“A normal life is enough for me,” a yellow dress said.

Two Women from India
The children are playing with a ball with their father in Latrán. Two tourists are sitting down on a sofa in the street, with a visible relief. My chance arrived, I say to myself, and I sit down next to them. We exchange radiant smiles, look at the children, nod our heads.
I open our game of chess of a “directed” interview with a question where they are from. The answer is – from India, but they have been living and working in the Czech Republic. Sweta is living in Prague and is a specialist in IT. Her friend lives in Olomouc. They used the bank holidays to explore the Czech Republic. Today, they are in Český Krumlov (for a one-day trip, from Prague), they will go to Karlovy Vary tomorrow (for a one-day trip too, from Prague). I say we are living here a “normal life” as a part of a project by Kateřina Šedá and I try to explain the idea of the whole project. Sweta is saying: “Oh, I see – I was actually wondering where the children’s parents are, when they are allowed to do this…” Well, yes, normally we would probably not allow them to play with a ball here. I ask them what a “normal life” means for them. They are caught out by this question, as all the people I asked so far. Sweta’s friend thinks for a while and then she says hesitantly: “A normal life probably is when you are doing something you enjoy doing, and without any restrictions. Even if only small things.” It seems to me it is a very good definition and I add: “So you see, without any restrictions. Small things. We are trying to find out, where the boundaries and limits are and if they are not more of an internal nature than an external one. It seems, there are more limits in today’s world, because of safety mainly.” We exchange contacts and smiles again, I promise to send a link of Kateřina Šedá’s project (and I think they will check it), we look at the children, nod our heads.

A Yellow Dress
We are going to the main square. The children are playing with a ball with their father again. I start looking around at once. A photographer is taking pictures of us. I approach a lady in a yellow dress, with a daughter who is wearing braces (what I would have given for them long ago…). The lady is from Germany, we switch from English to German. They are here for a one-day trip, from Passau, they are on their holidays there.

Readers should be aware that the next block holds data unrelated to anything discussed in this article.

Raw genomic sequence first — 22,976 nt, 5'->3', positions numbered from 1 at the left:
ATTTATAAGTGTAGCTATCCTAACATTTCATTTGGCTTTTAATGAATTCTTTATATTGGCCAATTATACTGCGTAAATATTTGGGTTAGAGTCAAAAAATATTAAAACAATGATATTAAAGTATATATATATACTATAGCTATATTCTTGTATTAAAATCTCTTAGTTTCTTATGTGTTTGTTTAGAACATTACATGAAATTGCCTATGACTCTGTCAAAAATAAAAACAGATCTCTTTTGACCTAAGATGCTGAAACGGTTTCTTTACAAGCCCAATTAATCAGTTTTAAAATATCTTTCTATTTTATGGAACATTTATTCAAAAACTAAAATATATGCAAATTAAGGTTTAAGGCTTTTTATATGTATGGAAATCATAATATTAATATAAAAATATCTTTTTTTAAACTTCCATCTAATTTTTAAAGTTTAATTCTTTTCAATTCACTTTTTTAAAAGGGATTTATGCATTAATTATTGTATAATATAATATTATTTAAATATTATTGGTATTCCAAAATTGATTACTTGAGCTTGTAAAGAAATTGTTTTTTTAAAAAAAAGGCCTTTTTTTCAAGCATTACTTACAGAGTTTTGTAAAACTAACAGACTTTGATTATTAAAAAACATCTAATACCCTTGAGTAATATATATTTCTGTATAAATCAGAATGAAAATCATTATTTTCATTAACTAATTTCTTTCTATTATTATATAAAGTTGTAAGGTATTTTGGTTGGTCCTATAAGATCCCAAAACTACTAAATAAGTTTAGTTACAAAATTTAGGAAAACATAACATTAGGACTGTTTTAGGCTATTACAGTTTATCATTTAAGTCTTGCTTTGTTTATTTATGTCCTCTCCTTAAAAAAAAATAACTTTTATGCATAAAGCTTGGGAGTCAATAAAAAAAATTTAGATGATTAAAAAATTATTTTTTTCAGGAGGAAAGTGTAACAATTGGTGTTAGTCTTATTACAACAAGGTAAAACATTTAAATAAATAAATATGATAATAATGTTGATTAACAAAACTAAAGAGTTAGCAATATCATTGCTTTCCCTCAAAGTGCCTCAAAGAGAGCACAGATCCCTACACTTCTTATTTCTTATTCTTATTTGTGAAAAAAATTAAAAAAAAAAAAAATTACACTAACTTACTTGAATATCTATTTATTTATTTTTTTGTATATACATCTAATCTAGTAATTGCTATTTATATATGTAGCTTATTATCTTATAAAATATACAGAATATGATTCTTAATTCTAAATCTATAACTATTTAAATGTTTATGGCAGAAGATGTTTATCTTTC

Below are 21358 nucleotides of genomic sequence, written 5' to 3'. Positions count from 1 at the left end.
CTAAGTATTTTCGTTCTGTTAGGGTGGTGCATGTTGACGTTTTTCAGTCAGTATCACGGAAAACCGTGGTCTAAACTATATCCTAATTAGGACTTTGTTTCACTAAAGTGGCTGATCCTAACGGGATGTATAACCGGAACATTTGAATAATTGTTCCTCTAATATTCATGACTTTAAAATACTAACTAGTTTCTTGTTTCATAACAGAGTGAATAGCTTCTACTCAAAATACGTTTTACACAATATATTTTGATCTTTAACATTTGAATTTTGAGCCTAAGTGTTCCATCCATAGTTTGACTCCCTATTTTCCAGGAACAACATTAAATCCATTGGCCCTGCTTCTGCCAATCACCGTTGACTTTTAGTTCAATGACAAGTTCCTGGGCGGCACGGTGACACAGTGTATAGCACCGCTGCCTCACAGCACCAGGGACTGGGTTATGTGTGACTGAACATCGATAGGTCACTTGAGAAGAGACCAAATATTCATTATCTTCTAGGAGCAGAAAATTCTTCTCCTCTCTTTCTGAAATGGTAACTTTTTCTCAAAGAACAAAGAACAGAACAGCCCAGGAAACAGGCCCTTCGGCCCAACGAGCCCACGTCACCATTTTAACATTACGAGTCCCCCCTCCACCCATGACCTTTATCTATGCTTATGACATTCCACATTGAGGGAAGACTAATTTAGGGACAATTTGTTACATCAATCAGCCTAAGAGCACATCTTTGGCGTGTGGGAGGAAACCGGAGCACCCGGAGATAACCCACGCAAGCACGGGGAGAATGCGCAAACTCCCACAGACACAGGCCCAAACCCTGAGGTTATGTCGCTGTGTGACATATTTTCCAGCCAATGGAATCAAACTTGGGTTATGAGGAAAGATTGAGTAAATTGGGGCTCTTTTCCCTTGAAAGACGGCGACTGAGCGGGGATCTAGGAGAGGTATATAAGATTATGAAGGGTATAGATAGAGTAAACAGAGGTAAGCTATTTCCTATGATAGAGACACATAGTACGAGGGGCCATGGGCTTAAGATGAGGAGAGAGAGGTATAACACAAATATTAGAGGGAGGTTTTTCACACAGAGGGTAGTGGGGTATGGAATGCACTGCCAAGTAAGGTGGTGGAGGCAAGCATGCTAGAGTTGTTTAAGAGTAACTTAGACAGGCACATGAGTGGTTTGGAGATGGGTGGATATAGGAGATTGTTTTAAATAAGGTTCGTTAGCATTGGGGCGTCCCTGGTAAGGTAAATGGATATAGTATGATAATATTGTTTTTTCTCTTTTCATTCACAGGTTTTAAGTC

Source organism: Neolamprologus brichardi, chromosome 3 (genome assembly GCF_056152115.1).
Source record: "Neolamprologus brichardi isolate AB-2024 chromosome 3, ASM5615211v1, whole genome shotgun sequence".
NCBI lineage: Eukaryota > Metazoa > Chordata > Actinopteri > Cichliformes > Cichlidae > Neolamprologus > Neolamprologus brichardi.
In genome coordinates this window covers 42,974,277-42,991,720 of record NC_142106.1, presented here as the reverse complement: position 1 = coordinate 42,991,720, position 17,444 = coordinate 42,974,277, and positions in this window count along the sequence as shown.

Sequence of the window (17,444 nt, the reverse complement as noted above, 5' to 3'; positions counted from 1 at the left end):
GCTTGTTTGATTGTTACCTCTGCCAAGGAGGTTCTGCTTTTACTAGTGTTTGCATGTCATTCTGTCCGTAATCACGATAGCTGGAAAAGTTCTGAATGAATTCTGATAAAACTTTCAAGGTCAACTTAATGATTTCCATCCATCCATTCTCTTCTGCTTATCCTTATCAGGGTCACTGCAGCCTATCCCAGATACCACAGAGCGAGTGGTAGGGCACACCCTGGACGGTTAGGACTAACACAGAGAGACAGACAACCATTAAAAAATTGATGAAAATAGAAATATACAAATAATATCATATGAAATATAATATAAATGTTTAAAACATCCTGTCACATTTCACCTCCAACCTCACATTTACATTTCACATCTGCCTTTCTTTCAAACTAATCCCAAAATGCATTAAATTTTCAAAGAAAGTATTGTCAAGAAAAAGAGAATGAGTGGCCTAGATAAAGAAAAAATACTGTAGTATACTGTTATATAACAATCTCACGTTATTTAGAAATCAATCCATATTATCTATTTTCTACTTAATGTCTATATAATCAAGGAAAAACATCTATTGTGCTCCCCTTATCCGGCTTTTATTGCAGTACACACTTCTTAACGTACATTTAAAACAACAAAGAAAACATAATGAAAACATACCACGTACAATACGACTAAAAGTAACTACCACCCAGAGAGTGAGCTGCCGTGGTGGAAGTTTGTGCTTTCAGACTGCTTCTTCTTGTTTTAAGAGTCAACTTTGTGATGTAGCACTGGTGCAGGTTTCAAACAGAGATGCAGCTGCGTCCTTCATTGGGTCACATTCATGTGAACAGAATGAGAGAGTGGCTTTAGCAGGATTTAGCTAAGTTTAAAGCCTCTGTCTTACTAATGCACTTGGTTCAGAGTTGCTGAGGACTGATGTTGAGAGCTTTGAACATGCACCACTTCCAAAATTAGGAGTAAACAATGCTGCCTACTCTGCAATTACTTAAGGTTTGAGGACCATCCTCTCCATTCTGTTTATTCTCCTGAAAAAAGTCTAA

The yellow dress repeat: What is a normal life for me? Well, for me, it means simple things, meeting other people and talking to them in the first place, I like talking to people, like to you just now. Then good music, it certainly belongs to my normal life, and something good to eat too. “A normal life” is enough for me, I do not want anything complicated or too expensive.

A Couple from Olomouc
An elderly couple is sitting down on a bench next to me, the lady is eating an ice-cream. Encouraged by previous successes, I enter a conversation. I guess they are Czech and start talking in Czech. I am learning they are from Olomouc (as the morning Indian girl), they visited Český Krumlov last year, they did not manage to see everything properly, so they came again to finish sightseeing, they plan to stay two or three days. They do not look very excited by our conversation, the mentioned project by Kateřina Šedá does not arrouse any interest or emotion. I look shortly in the direction of the children, meanwhile the couple manages to escape, the lady did not even finish her ice-cream.

A Businesswoman
A local lady who is running a shop and living in the centre of Český Krumlov.
“What, a normal life? What are you talking about? Nothing has been done for people here…”
“But a mayor said so many things had been done for people… And so many things are happening here now, thanks to a project by Kateřina Šedá.”
“Well, our mayor… And I think what is happening here now /Kateřina Šedá’s project/, it did not look like this in the history.”
“But it is not a question how it looked like or how people lived, the question is a normal life today.”
“Oh, you will not find it here.”

/Eva Bartoňová Veselá, Thursday, the 5th of July 2018/